• Dennis D says:

    I don’t have children and twenty years ago–I’m now 64–I didn’t want to hear kids crying at Mass. All that changed as I experienced further conversion in the Faith.

    About three years ago a young family with five kids–all under seven–sat in front of me in church. I loved watching the kids and most of them were very well behaved. But there was one little girl who was willful and headstrong. I would think to myself “heaven help the man who marries her.”

    One Sunday we were all kneeling at the consecration of the Precious Blood when I felt a tiny hand grab my shoulder and a tiny foot step on the back of my calf. I opened my eyes and stuck out my arm to stop this little girl from proceeding to climb my legs behind me to the other side of the pew. Her little hand tightened on my shoulder because she was determined to continue. Fortunately, her mother looked around at that moment. Completely mortified and apologetic she leaned over and picked up her daughter. I thought the whole incident had been hilarious.

    When I hear infants crying I think it it must be music to God’s ears because it surely is to mine. OTOH, if a child is screaming then take her back to the vestibule. We have a number of home schoolers with large families in our parish and I notice that as the children hit 4-5 years old they accompany their parents to the front while they receive communion. Their faces are usually glowing when they come back and you know they’re going to be anxious to receive the Eucharist when they hit 7 years old. It’s great training.

  • deltaflute says:

    First love the post. Its a private decision that only the family should be making.

    Kyle some people sit in the cry room sans children for medical reasons. My mother’s migraines are triggered by perfume. Just like the sounds accumulate so do the smells for her. She sits in the cryroom usually during an early mass were there are fewer children because usually its not so bad for her.

    As Catholics we should not be so quick to judge others choices without knowing the whole story.

  • Darwin says:

    The “your negative comments to the parents will not make things better” advice is particularly key.

    Sure, there may be the occasional oblivious parent who just ignores tons of screaming, but generally a parent dealing with a loud kid is already mortified. I remember when visiting another parish, a time when a priest stopped suddenly in the middle of a sermon and demanded, “Will you please take that child out?” I saw the mother stumbling towards the cry room with her other kids in tow and thought, “If she doesn’t leave this parish, that’s an act of grace right there.”

    Even less public attempts to put parents on notice can be really aggravating. There was one week I was heading out with a baby under each arm and an elderly lady usher came up to me and said, “Maybe if you didn’t look so mad all the time they wouldn’t want to cry!” Needless to say, my first reaction was to look a lot madder!

  • “There was one week I was heading out with a baby under each arm and an elderly lady usher came up to me and said, “Maybe if you didn’t look so mad all the time they wouldn’t want to cry!” Needless to say, my first reaction was to look a lot madder!”

    Everyone is an expert when they don’t have to deal with the child!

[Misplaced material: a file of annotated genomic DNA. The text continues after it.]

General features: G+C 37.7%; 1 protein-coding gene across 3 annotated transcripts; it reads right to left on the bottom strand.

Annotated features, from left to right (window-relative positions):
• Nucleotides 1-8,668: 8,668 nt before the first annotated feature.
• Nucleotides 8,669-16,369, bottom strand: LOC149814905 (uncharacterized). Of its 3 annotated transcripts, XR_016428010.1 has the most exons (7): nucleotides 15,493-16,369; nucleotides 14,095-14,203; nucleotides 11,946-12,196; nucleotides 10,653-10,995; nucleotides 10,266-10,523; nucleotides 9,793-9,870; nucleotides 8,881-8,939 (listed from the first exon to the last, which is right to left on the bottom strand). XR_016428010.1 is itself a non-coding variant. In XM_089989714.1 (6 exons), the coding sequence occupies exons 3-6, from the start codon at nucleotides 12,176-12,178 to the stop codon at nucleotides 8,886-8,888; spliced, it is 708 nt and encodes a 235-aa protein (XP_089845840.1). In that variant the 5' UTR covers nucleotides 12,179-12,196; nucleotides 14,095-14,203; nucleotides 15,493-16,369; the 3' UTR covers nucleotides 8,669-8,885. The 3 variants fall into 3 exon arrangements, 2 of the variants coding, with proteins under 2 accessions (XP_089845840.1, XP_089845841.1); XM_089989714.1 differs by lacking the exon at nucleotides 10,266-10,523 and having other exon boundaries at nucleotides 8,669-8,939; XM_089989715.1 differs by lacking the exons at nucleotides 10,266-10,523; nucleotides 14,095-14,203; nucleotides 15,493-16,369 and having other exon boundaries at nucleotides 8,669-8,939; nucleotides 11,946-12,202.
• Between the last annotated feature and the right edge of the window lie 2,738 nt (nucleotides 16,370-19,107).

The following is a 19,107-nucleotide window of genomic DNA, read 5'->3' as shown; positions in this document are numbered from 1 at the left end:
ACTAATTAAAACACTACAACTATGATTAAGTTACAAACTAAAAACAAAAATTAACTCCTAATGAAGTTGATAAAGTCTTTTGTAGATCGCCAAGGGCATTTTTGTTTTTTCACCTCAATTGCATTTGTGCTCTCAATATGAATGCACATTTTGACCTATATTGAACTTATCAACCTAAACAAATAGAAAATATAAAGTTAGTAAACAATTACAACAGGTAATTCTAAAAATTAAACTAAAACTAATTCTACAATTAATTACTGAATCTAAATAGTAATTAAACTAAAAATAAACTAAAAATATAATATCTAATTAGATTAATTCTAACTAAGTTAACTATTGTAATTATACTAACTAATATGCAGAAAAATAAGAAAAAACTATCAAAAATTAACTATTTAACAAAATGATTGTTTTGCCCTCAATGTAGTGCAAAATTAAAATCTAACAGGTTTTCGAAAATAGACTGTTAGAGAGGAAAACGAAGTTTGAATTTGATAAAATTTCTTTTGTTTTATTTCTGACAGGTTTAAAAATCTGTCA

• Ted Seeber says:

    The key in all of this (and I admit I’m on the “Bring the kids side” otherwise my special needs Christopher would know almost nothing of the faith) is don’t block others from Christ. Concentrate on yourself and your family’s needs.

  • Pinky says:

    We have an odd situation at my parish. There’s someone who can’t handle screaming children – the assistant pastor. Fussing, he can handle, but when a child gets loud he glares, and sometimes even stops speaking. Now, the icing on the cake is that he’s an overly-dramatic speaker. He inflects (shouts) during the homily. That, of course, frightens the kids, and starts them bawling, which then upsets him.

    By the way, he’s from a large family, but the youngest. He never learned the basics.

  • St Donatus says:

    I was six or seven years old when I saw my last Latin mass (until recently). Now forty five years later I went to my first Latin mass since then. It was amazing. I felt that same feeling I had then of being in the presence of God, where heaven meets the earth. If those younger then seven years old don’t get anything out of the mass, why do I remember these experiences so well and the spiritual benefits I received. Children should all be at mass whenever possible. I remember being threatened with not being able to come one week because I was acting up (I would have been about four at the time), it really tore me up. I behaved well always after that.

  • Jay says:

    About a year ago I read a pretty smart blog by a priest about kids at Mass, the title of the post was “Crying children call to mind the mystery of the Mass” and if you google it it’s the first hit.

  • Art Deco says:

    Sadly, it is less of a problem now than was the case in parishes I was attending 15 years ago because there are fewer children (and fewer people of any description) where I have been lately. The last time I can recall a situation disagreeable enough to remember was a tow-headed four year old permitted to run his mouth for about 20 minutes. I was farther away from him than just about anyone not in the sanctuary and I could hear every word. You need working ushers – which that parish lacked – to address that situation. Working ushers are elderly but ambulatory men in dark suits and ties, blessed with self-confidence, and able to both smile and scowl.